Guest Post

Rebuilding Confidence

by Cameron Herold

I've never been a good student. I've never felt smart and I've often felt like I have no idea what I'm really doing. I suspect that I must be doing something wrong otherwise how could it be so easy? My mind spins with thoughts of "How could someone that was always told by the education system they were a C or D student actually be smart enough to really teach CEOs how to grow companies?"

Something started to change for me about six years ago. I was already 38 years old, taking a course to learn better leadership skills, when I came across my "unique ability." I realized that I'm great at helping CEOs reverse engineer their dreams. As architects help homeowners turn their ideas into blueprints and get them built into homes, I help CEOs get their ideas out of their heads, and help them build the teams and systems to make their dreams happen. To me it feels easy. I wonder why anyone would pay me to do what feels so simple. I keep thinking I'd do it for free, but my kids like to eat and I like expensive toys, so I have to charge for it.

Once I learned what I was great at — my ability to help CEOs to realize their goals — I began eliminating everything else from my day-to-day. I began to focus on finding clients that fit me: young, fun, entrepreneurial, high viral, high growth, pre-public companies. My ideas resonate with them. They get huge value from my systems. And they feel like I'm cheap compared to putting someone with my skills and experience on a full-time pay roll.

The more time I spend in my "unique ability" coaching and mentoring CEOs and the teams running entrepreneurial companies, the more I feel I'm on my game. Malcolm Gladwell said a person needs at least 10,000 hours to be an expert. I've been coaching or building entrepreneurial companies for 60,000 hours (45,000 hours alone in the franchising space). No wonder I've more than maintained my nerve. My company is growing very fast and I'm helping great companies.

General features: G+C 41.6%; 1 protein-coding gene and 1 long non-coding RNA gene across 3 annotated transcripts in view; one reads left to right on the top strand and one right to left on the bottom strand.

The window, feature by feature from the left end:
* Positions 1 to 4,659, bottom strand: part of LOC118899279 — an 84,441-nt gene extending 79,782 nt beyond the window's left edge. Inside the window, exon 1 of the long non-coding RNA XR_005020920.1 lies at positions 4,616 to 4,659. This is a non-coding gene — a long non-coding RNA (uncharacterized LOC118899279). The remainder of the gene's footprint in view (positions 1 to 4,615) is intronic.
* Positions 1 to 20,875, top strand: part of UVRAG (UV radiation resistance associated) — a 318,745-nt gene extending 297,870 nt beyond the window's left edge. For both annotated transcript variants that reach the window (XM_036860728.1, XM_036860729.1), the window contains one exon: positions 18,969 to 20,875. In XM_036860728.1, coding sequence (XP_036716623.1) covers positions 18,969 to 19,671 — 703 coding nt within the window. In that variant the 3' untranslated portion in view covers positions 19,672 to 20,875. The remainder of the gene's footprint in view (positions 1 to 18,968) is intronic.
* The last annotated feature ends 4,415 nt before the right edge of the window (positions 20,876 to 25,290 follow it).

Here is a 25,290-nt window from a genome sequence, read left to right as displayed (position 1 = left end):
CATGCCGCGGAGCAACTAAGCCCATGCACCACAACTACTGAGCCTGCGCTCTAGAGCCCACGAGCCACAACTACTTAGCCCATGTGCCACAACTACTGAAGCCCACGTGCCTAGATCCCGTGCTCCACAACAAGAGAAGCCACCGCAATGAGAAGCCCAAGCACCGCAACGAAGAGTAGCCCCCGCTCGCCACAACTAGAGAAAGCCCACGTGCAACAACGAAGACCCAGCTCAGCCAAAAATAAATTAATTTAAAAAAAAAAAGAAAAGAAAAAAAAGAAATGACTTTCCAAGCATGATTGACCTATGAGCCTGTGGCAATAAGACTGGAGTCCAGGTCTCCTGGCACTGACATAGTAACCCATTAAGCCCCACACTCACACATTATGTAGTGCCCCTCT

I realize now that the teachers and professors who told me I didn't know what I was doing had never built a company. They'd never taught great teams of people how to lead. They had, however unknowingly, destroyed my nerve and confidence for years upon years. Five years ago I started writing down the things I'd accomplished each week. Writing down my successes like this helped re-build my confidence. Now companies that I helped build and lead are case studies, documented in textbooks and studied at MBA programs around the USA and Canada. And last year I was the highest rated lecturer at MIT's Entrepreneurial Masters Program.

It wasn't easy but I have definitely got my nerve back. I often turn to a quote of Theodore Roosevelt, from 1910:
"It is not the critic who counts: not the man who points out how the strong man stumbles or where the doer of deeds could have done better. The credit belongs to the man who is actually in the arena, whose face is marred by dust and sweat and blood, who strives valiantly, who errs and comes up short again and again, because there is no effort without error or shortcoming, but who knows the great enthusiasms, the great devotions, who spends himself for a worthy cause; who, at the best, knows, in the end, the triumph of high achievement."

Cameron Herold is the Founder of BackPocket COO, a company whose DVDs are used globally by entrepreneurial companies. He also mentors CEOs in five countries.

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